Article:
Jane Walsh’s lesbian romance novel, Her Lady to Love (2020), was released this fall from Bold Strokes Books, and it’s the perfect novel to read over the holidays if you love gorgeous writing, beautiful settings, and literal bodice ripping!
Set in the Regency period, Walsh’s novel follows Lady Honora Banfield who, after spending several of her eligible seasons ensconced in the country mourning the deaths of her parents, arrives in London with her aged aunt, looking for a husband. Looking to secure a future for herself and increase her financial security, Honora plans to go above and beyond to make a match. Her ambition leads her to ally with the most beautiful woman of the season—and the most controversial—Jacqueline Lockhart. Jaqueline’s a familiar face in London’s matchmaking circles and she has no plans to marry a man and settle down. She’s in her sixth season when she suddenly bumps into Honora on the dancefloor.
Nora and Jaquie’s alliance quickly turns into romance, but they both agree their affair cannot continue after Nora finds a husband. However, as the prospect of a proposal becomes more and more real for both of them, the two women struggle between convention, duty and love.
I had such a brilliant time with this book. Walsh’s novel has such an excellent sense of the time period she’s writing in and her specificity and interest in the historical aspects of her plot really allow the characters to shine. The inclusion of details, specifically related to women’s behaviour or dress, made for a vivid and exciting setting. This novel reminded me a lot of something like Vanity Fair (1847) (but with lesbians!) because of its gorgeous setting and intriguing plot.
For a shorter novel, I was surprised at the amount of characters it contained, but they were all so much fun to read. A kaleidoscope of Regency queer life, the characters maneuver around the heterosexual marriage market and showcase a range of London life. The romance between Nora an Jaquie is lovely; it felt sweet and realistic in the context of the setting. It can be difficult to write a happily ever after lesbian romance in a period where heterosexual convention and women’s lack of social mobility limited so much, but Walsh’s writing is thoroughly heartwarming and delightful.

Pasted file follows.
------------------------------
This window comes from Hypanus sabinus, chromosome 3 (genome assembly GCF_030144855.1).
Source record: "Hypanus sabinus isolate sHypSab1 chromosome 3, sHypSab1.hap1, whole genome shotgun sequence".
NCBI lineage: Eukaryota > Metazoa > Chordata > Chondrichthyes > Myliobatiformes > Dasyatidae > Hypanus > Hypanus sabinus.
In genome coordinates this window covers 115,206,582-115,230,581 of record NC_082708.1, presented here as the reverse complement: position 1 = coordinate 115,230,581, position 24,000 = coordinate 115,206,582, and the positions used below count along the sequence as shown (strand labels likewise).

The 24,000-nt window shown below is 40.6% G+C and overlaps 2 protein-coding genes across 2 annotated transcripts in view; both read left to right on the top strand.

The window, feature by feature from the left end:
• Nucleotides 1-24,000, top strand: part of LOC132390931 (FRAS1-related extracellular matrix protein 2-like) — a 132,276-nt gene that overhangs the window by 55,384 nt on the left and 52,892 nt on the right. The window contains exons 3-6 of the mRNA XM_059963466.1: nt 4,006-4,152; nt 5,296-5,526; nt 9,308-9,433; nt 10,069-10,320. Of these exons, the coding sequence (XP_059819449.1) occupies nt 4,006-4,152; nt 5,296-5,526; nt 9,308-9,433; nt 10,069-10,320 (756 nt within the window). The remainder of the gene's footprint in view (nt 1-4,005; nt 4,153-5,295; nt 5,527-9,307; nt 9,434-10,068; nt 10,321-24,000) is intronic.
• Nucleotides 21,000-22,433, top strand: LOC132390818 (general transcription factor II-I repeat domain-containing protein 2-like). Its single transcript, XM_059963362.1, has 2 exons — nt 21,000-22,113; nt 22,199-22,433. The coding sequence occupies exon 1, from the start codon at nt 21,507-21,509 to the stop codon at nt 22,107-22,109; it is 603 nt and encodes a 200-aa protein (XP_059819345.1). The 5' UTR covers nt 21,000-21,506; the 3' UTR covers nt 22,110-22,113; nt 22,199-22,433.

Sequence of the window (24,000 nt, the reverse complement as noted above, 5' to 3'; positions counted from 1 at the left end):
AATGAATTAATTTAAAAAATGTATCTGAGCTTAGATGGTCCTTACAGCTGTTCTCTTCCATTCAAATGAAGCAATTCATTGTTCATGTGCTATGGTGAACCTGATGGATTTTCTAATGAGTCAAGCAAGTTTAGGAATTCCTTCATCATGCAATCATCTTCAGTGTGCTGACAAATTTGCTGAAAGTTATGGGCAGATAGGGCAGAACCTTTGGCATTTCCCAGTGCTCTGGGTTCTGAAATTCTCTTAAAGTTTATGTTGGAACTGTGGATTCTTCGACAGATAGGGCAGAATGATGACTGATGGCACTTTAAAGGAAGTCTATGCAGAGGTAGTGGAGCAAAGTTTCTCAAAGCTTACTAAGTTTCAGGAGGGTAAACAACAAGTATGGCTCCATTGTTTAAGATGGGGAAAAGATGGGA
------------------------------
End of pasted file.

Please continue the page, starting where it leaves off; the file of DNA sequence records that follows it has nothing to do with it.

Lesbian historical novels are totally my thing and I’d wanted to read this one for ages. It definitely didn’t disappoint. While characters were witty and the romance was generally lighthearted, I was thrilled to see that Walsh didn’t shy away from the sadder aspects of queerness in Britain in the nineteenth century. This legitimized her novel, but it also created a context in which the bravery of her lesbian/queer characters could have a significant impact. The writing was easy to read and flowed wonderfully, with a distinct blend of modern/historical dialogue that grounded the story without weighing it down.
If you’re looking for something fun to read over the holidays, I highly recommend Her Lady to Love.
Content Warnings: Homophobia, violence.
Rachel Friars is a creative writer and academic living in Canada, dividing her time between Ontario and New Brunswick. When she’s not writing short fiction, she’s reading every queer novel she can find. Rachel holds two degrees in English literature and is currently pursuing a PhD in nineteenth-century lesbian literature and history.